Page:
“We now have a better understanding of Covid-19 transmission that indicates symptom-based screening has limited effectiveness because people with Covid-19 may have no symptoms or fever at the time of screening, or only mild symptoms,” the C.D.C. said in a statement.

Temperature checks are akin to “getting the oil checked before you go on a long car trip,” said Dr. David Thomas, an infectious disease specialist at Johns Hopkins University School of Medicine. “It makes you feel better, but it’s not going to keep you from wrecking the car or prevent the tires from falling off. It’s not going to make your trip any safer.”

“It’s something you can do, and it makes you feel like you’re doing something,” he said. “But it won’t catch most people who are spreading Covid.”

Most people who spike a fever feel lousy, and presumably would cancel their dinner plans, said Dr. Thomas McGinn, Northwell Health’s senior vice president and deputy physician in chief. Temperature checks might pick up a few individuals who are unaware of their fever, he said.

But the absence of fever “means nothing,” he said. “It’s not a very sensitive test.”

It does, however, convey a strong public health message, serving as a reminder that people must take precautions, and that itself may be of benefit, Dr. McGinn said. “It makes people think twice, and reminds them that this is a big deal, we still need to be careful, you need someone to stand by the door to do that,” he said.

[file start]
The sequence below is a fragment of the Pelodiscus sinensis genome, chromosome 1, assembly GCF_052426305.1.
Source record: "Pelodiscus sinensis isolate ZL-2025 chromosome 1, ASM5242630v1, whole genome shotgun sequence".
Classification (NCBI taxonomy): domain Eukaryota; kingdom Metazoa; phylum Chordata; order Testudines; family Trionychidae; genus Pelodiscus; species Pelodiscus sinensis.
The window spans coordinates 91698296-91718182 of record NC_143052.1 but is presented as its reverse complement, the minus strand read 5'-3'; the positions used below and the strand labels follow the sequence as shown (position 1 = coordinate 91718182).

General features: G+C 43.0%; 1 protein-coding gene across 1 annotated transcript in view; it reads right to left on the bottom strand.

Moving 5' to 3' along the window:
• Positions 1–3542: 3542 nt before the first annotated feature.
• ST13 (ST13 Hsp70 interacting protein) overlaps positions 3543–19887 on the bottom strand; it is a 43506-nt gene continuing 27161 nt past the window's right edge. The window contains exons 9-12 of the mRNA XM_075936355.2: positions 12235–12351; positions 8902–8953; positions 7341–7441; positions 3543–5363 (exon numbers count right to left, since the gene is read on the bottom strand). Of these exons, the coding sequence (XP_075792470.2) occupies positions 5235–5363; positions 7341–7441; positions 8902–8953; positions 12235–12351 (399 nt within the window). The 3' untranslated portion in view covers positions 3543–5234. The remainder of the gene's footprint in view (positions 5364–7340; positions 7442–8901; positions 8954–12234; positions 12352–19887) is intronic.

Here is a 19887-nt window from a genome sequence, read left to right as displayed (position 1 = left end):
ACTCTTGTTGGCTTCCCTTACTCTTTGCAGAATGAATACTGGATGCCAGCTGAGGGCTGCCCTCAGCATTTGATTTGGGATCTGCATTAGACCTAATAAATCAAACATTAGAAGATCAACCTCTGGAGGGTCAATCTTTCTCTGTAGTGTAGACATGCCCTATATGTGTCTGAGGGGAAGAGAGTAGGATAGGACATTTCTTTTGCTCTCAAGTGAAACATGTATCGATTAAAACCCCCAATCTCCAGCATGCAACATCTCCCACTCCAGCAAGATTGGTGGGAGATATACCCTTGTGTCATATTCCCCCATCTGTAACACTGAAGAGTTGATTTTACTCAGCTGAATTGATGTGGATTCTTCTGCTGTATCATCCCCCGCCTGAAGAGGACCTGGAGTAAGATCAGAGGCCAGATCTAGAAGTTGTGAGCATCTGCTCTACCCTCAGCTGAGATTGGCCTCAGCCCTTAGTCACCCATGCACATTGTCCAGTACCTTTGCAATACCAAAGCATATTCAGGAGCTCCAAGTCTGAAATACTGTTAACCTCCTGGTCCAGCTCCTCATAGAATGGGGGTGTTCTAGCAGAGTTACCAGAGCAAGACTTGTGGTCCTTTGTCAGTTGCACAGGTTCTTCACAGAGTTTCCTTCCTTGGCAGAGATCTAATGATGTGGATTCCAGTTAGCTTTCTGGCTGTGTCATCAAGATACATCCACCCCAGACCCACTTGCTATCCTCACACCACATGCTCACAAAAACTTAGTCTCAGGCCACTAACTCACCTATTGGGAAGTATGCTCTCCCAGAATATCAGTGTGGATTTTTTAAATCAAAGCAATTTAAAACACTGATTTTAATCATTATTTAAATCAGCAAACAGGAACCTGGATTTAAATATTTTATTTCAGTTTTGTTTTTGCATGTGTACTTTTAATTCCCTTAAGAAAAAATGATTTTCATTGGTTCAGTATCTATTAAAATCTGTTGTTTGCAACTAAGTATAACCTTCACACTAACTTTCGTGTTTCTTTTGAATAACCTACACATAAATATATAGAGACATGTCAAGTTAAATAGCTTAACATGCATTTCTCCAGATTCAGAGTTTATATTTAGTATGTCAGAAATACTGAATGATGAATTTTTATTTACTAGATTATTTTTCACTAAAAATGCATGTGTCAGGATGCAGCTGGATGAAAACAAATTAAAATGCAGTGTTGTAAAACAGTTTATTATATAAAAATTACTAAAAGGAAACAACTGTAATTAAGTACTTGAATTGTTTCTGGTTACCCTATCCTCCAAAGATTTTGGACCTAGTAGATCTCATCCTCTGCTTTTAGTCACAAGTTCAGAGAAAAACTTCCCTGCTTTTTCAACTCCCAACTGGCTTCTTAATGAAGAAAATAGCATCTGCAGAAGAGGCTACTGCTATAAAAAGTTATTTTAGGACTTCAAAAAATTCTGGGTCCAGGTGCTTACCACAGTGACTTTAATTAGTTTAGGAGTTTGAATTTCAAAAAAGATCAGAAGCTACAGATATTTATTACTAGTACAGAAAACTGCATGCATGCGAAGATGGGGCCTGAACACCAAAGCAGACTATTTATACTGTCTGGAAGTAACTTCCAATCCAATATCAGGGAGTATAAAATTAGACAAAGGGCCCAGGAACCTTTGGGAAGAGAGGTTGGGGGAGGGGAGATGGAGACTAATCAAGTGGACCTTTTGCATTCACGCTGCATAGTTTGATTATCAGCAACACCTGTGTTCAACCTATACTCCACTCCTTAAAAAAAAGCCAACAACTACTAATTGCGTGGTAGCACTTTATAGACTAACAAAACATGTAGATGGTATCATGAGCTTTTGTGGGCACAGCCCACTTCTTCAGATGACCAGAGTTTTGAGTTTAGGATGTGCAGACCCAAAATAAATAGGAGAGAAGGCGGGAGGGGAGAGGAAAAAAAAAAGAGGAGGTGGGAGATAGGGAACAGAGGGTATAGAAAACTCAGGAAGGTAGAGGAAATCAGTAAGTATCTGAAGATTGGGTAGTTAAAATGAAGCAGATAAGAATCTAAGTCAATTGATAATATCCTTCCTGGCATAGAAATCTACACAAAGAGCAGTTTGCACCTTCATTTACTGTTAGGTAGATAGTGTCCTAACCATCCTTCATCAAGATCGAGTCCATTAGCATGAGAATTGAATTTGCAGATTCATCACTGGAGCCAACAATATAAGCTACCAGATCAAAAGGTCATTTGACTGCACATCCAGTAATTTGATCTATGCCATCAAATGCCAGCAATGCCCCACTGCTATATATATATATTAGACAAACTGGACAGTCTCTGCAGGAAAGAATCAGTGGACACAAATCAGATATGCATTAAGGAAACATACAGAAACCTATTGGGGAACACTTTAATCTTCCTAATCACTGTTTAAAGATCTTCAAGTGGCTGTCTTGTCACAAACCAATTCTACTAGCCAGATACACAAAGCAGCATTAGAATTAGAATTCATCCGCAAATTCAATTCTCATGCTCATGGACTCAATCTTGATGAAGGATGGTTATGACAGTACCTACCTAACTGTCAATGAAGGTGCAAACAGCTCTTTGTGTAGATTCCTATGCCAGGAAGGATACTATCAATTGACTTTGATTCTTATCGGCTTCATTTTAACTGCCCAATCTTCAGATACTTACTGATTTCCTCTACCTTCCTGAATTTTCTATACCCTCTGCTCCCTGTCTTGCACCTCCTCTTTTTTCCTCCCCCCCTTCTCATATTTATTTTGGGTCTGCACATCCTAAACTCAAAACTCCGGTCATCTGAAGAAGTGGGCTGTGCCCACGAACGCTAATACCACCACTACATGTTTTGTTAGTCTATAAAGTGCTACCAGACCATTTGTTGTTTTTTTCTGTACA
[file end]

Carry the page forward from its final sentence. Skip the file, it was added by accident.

But here’s the rub: While fever can be a symptom of Covid-19, the disease caused by the coronavirus, not everyone infected with the virus develops a fever, or many other symptoms, for that matter. Physicians writing in the New England Journal of Medicine have called the phenomenon of symptomless spread the “Achilles’ heel of Covid-19 pandemic control.”

Evidence of asymptomatic spread dates back to early in the pandemic, but has been mounting ever since. A recent study from South Korea published in JAMA Internal Medicine in August offered even more proof, finding that infected individuals who don’t feel ill may carry just as much virus in their nose, throat and lungs as those with symptoms — and for almost as long.



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